TC: What can you tell me of the Berlin coffee scene these days? Every time I blink, there seems to be a new roaster popping up.

AP: “I think the scene has gone through a bit of a consolidation. A lot of the roasters also have really great cafés. If you’re not attached to a Berlin roastery, you would probably be one of the few cafés that serve coffees from non-Berlin roasters like Companion that has the likes of Coffee Collective. Toki from Amsterdam was also here for a while but they’re gone now.

TC: Are you guys doing any interesting collaborations these days?

AP: “We have a couple that we do on a regular basis. There is this super cool German cycling brand called 8000 Watts, for example, that we work with. We’re also soucing some pretty exciting new coffees like this H17 hybrid from Finca La Chumeca, which was super cool. They do some really interesting processing.”

TC: I have noticed quite a lot of cafés and roasters offering really limited lots and experiental coffees more and more. Is this also something you guys are doing?

AP: “Well, we source a lot of our Geishas directly from the farmer, which means we can sell them to our customers at a much better price than if we went through an importer. With farmers it’s usually based on the cost of production but if an importer tacks on their margin, coffees can quickly become very expensive. There are some farms, of course, that also charge huge amounts because of who they are but we can source pretty outstanding Geishas from solid farmers whose coffees don’t cost a fortune. Our most expensive Geisha, in fact, came from Bolivia last year and cost around €50 a kg, which is not much by Geisha standards.”

TC: What have you guys got in the pipeline for this year?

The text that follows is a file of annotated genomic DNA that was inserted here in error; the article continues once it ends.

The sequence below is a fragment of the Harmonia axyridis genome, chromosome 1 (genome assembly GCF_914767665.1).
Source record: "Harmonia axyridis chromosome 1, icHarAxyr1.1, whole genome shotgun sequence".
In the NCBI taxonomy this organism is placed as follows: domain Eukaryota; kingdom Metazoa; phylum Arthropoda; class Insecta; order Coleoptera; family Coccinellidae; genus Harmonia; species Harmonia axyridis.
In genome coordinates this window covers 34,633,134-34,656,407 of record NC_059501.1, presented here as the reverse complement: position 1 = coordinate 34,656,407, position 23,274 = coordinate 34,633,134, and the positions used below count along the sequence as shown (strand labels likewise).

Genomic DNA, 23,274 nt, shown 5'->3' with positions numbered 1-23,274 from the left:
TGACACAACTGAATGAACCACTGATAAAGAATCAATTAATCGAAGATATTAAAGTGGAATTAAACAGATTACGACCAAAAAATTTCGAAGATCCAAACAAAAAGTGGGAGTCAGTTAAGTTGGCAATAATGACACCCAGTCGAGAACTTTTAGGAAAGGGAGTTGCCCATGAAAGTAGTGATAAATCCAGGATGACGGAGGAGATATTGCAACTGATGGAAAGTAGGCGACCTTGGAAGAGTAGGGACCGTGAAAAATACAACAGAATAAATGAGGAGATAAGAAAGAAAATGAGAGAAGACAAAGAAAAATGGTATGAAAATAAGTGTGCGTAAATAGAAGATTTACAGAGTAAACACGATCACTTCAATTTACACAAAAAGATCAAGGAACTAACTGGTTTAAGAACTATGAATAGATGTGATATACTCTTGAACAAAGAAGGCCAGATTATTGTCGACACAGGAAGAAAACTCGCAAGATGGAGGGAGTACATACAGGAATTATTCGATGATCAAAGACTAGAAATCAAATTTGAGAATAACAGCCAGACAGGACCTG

AP: “We will definitely be doing the advent calendar again and we’re going to go to the World of Coffee in Milan where we will have a little brew bar together with Typica, a coffee importer from Japan who have recently launched in Europe. They’re the ones we got that Bolivian Geisha from.

These guys are interesting because they’re really trying to push the marketing side of coffee sourcing. Often, when you request more pictures or a full bio of the farmer, you get some blurry photos from 10 years ago with an out-of-date description of the farm.”

TC: Let’s talk about this gorgeous natural Ethiopian coffee from Bombe that you will be roasting for our upcoming April box. Bombe is a really great processing station that we’ve worked with before. Once we got an anaerobic from Elbgold and once a washed coffee from Father’s. This is a beautiful coffee that really stood out on the cupping table. What’s your take on it?

AP: “I think it was my favourite natural last year. Super tropical and a bit classic. This processing station is owned by people who really care about quality and they’re doing a lot of single varietals and anaerobics. It’s so yummy and I cannot wait to roast this baby for your subscribers.”

TC: Can’t wait to share it!


If you’d like to get your hands on this gorgeous coffee that will be joined by outstanding single origins from Hidden Coffee Roasters and Kalve Coffee Roasters in the upcoming April 2022 box, make sure you head over to our shop to pick your ideal box now.